I asked Prévert, “did you do that?” And he said, “yes, I did. At that time, I had a bad relationship with Carné, I wasn’t speaking to him, but I rewrote that.”
[laughing] And I have, framed in my house, a review written by a French critic, saying that this is the first great film by Marcel Carné, because it’s not written by Prévert.
AF:: In your section about Jean-Luc Godard, you talk about how he didn’t want critics who praised him to come on the set of his film Le Mepris [or Contempt] (1964). He didn’t want to be bored by them. But he did allow Robert Benayoun of [the film journal] Positif to come, even though he had trashed Godard’s previous films.
Tavernier: I was the press agent on the film, and I tried to make Benayoun change his mind, because I thought he was unfair. Godard wanted to speak only to him. He said, “don’t bring a guy who has already written a book about me, he bores me to death with his praise. I want to have an argument with Benayoun.” Godard at the time was very provocative, very funny. I did three films with him, and we stayed in touch over the years. That was a great lesson.
AF: Benayoun has a forgotten film of his own, the marathon documentary on Jerry Lewis, Bonjour Mr. Lewis (1982).
Tavernier: As for Benayoun, he was very unfair regarding Godard and some other New Wave directors at the time, but he was ahead of his time when he praised Jerry Lewis, analyzing his films, as well as writing great books about Buster Keaton, about Harry Langdon, and about slapstick. He had something that very few critics had. He was very educated. He knew poetry, he knew books, he knew novels, he was an expert on paintings. And he wrote extremely well. He hated some directors, but when he was writing about the things he loved, he was marvelous. He wrote about the traditions of comedy in the Yiddish theater. He hadn’t discovered cinema, as many critics today have, with the cinema of Tarantino.
AF: Everything film critics know today seems to come to them by way of cinema. When you mention that Benayoun, who died in 1996, had a great education. That is admirable, but it’s rare.
Tavernier: It is rare, but it wasn’t always so. I quote journalist Michel Cournot on the 1965 masterpiece of Pierre Schoendoerffer, La 317eme Section (Platoon 317). Cournot was a great poet, a great, great poet. And he wrote the best book about shooting a film, the novel Le Premier Spectateur. It’s incredibly funny, only dialogue with a few descriptions. You slowly understand the violence, the pain, the excitation, the difficulties that a film director endures.
It ends with a monologue where the director says to his sound engineer, “I know I’m a pain in the ass, but I have to be like that.”
“At the same time that I’m on the set, solving a problem,” [the director says,] “I am in the cinema, watching my film. It’s a cinema in Poitiers or Angouleme, not well heated, the projection isn’t good, the sound’s not great. As I’m watching a scene, suddenly I discover that the woman sitting next to me isn’t attentive. She doesn’t understand what’s grabbing the main character, because a shot isn’t precise enough. I am on the set, but I’m also the first spectator.”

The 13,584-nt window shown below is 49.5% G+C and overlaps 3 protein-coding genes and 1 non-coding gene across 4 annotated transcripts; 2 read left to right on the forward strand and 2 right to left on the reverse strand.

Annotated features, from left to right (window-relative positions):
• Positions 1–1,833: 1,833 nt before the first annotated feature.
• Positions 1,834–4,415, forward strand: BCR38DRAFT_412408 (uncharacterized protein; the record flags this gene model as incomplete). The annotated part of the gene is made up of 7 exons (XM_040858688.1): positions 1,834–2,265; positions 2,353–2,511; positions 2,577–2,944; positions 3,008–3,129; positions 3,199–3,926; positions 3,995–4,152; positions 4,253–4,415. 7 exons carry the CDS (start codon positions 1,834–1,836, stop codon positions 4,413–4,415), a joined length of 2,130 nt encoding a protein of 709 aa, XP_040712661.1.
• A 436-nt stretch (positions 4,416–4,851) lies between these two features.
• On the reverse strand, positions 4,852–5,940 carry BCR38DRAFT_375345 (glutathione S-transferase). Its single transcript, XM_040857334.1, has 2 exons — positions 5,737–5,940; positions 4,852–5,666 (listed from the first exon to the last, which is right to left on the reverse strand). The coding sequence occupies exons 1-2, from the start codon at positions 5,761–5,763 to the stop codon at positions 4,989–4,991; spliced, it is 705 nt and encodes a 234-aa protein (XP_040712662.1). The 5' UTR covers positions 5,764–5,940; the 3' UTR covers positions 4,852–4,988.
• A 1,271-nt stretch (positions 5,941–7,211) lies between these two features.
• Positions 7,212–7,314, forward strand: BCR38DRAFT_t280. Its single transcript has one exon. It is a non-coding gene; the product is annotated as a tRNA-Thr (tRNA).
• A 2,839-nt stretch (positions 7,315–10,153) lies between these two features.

He’s the first spectator and suddenly, for a brief moment, he feels that he must do what he can so the people sitting next to him will forget their tax problems or the fact that they won’t be paid at the end of the month. He’s giving them something. In Cournot’s book, this is the reason why the director is so horrible, and why he may be even more horrible doing his next film.
AF: What do you find encouraging and discouraging in French cinema today?
Tavernier: There are plenty of exciting films made by exciting directors – Benoit Jacquot, Arnaud Deplechin, Emmanuelle Bercot, I like some of the films of François Ozon. And there’s a great variety of films — some great cartoons, great documentaries. What is discouraging is that sometimes those films take a long time to be financed. All directors have to fight against a dictatorship that says you should make comedies.
I have some knowledge of history and I can say that Carné, Duvivier, and Renoir had the same problem. Why make La Grande Illusion, why make Le Jour Se Leve when there’s some great vaudeville that’s making much more money than you are? And they were [making much more money], and they are totally forgotten now, impossible to watch.
Here’s a funny thing. The official selection of the French government for the Venice Film Festival of 1934 was Bouboule I, Roi Negre. I’ve seen the film. It’s a comedy, set in Africa, where all the Black people are cannibals — done as a gag, as a joke. It’s rather depressing now. It was the official selection in 1934 in Venice.
AF: Mussolini must have loved it.
Tavernier: Yes. I wanted to include a scene from it in the series. You have Bouboule, played by a singer at the time who was very popular, George Milton, and he falls into a trap. He ends up there with a hyena. And he says in French, “la, ou il y a de la hyenne, il n’y a pas de plaisir.”
It’s a play on words with the proverb, “la, ou il y a de la gene, il n y a pas de plaisir.” [ translated very loosely as “there’s no need to stand on ceremony”]
I wanted to quote that. People call it “the golden age” of the French cinema. Look what you had.
David D’Arcy, who lives in New York, is a programmer for the Haifa International Film Festival in Israel. He writes about art for many publications, including the Art Newspaper. He produced and co-wrote the documentary Portrait of Wally (2012), about the fight over a Nazi-looted painting found at the Museum of Modern Art in Manhattan.